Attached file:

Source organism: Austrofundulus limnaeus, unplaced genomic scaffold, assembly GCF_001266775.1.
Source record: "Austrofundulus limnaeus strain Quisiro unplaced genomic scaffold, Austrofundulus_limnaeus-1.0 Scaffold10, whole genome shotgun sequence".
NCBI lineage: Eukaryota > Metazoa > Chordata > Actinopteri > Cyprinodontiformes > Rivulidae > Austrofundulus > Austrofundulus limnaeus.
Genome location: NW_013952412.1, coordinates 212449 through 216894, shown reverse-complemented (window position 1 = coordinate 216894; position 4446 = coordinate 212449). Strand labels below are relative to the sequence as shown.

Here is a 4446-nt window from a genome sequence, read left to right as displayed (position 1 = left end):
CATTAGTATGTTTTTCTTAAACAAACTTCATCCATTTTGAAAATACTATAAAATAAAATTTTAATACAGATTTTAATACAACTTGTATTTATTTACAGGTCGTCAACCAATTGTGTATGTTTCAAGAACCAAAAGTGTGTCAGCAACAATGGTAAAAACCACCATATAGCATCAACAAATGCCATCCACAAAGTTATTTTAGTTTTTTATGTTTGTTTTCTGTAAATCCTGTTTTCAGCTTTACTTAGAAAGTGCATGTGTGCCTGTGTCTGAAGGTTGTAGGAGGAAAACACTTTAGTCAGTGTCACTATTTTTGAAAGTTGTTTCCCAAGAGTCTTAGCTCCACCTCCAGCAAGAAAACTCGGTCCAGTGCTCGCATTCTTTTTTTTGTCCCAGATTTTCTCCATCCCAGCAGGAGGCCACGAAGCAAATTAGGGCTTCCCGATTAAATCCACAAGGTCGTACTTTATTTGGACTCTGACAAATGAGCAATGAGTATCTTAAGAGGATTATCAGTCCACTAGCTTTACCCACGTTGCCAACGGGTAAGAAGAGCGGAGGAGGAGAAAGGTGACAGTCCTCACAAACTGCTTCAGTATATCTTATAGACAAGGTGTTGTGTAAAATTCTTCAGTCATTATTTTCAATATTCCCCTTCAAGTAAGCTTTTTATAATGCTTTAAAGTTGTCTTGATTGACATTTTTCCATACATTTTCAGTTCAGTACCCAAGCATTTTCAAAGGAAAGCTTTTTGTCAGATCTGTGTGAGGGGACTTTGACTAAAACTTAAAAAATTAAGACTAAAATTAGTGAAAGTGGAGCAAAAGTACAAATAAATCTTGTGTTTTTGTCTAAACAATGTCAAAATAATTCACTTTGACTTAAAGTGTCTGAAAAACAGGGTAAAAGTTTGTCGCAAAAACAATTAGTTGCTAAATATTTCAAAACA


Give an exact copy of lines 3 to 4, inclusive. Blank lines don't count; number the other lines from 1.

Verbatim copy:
NCBI lineage: Eukaryota > Metazoa > Chordata > Actinopteri > Cyprinodontiformes > Rivulidae > Austrofundulus > Austrofundulus limnaeus.
Genome location: NW_013952412.1, coordinates 212449 through 216894, shown reverse-complemented (window position 1 = coordinate 216894; position 4446 = coordinate 212449). Strand labels below are relative to the sequence as shown.